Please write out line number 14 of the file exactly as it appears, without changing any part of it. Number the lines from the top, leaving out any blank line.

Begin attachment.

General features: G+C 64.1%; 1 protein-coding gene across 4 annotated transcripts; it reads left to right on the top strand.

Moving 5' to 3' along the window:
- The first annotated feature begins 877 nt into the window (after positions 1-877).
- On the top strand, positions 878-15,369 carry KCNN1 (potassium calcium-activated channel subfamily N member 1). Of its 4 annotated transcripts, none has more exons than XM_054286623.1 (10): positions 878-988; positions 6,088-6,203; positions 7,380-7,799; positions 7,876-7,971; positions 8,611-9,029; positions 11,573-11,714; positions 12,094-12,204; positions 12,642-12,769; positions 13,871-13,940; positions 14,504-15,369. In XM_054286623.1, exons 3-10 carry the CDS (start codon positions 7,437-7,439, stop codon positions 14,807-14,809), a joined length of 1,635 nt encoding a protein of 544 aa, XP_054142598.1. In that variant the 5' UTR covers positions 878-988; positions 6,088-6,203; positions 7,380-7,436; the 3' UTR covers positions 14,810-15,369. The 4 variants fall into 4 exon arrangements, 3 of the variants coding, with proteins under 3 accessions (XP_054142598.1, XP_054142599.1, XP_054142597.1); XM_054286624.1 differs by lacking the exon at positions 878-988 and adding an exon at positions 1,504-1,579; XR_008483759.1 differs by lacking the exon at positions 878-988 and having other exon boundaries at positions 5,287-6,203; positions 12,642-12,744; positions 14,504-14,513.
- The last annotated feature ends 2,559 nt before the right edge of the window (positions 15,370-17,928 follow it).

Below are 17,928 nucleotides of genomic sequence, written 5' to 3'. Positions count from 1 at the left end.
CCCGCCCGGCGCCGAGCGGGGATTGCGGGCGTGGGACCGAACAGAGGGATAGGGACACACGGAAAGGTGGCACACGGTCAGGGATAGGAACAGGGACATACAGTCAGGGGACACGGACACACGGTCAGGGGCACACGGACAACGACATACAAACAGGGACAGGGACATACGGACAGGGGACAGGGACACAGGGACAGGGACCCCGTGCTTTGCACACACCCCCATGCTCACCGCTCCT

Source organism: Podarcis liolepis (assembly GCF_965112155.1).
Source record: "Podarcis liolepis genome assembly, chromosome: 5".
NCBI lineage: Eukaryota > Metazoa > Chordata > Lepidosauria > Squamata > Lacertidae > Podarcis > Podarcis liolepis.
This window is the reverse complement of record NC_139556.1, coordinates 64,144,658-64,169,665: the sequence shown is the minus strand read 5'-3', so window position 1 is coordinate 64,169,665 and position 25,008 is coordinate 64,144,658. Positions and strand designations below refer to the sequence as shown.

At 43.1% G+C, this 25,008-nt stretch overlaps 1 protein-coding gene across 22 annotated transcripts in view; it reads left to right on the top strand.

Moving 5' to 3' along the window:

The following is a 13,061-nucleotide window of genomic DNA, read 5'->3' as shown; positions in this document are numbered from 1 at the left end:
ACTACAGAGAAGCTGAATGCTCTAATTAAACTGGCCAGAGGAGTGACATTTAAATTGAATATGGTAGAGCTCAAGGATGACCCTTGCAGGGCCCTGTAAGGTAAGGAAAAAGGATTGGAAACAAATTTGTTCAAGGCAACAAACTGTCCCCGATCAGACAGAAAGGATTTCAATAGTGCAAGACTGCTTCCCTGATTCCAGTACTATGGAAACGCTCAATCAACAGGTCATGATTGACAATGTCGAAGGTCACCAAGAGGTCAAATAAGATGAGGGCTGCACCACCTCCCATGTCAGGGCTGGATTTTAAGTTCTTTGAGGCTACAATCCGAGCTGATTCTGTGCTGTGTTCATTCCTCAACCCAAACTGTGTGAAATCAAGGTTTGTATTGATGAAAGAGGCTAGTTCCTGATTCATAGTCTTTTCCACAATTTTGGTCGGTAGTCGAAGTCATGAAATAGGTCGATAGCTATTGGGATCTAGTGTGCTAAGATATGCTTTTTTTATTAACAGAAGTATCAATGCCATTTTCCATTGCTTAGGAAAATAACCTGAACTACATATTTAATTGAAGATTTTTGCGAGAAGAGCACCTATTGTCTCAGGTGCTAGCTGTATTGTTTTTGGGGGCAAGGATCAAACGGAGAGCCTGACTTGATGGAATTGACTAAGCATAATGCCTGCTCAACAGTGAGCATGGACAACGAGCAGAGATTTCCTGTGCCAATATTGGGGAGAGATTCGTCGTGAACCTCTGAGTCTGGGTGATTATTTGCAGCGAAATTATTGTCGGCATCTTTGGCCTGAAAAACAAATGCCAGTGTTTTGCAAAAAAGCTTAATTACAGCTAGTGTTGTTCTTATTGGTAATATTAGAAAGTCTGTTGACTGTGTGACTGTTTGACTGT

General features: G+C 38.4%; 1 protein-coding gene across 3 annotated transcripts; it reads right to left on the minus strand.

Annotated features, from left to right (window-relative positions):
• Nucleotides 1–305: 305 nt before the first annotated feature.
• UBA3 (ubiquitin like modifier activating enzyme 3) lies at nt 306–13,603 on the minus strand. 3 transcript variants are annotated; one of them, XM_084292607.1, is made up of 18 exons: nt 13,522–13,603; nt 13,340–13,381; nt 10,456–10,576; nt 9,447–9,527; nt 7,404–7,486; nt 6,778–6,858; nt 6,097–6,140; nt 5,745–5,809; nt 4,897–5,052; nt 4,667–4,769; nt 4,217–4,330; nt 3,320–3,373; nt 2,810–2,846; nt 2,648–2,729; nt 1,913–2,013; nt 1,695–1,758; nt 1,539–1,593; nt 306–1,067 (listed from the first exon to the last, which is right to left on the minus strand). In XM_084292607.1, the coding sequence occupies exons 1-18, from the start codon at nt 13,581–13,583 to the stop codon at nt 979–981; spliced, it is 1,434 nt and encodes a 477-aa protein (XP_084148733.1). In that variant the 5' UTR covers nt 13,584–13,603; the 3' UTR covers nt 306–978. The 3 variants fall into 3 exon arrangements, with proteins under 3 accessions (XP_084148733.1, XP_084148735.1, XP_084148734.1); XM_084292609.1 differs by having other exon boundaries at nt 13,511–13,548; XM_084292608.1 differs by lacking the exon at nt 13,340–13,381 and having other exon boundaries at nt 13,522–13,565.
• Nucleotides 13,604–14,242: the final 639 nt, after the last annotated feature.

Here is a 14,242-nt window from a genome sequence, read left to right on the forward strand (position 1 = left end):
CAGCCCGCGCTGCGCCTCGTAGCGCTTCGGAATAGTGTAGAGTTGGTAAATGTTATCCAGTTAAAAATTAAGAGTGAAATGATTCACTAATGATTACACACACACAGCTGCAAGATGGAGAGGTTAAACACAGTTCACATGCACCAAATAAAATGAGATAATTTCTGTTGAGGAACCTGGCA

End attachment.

The following is a 13,061-nucleotide window of genomic DNA, read 5'->3' as shown; positions in this document are numbered from 1 at the left end: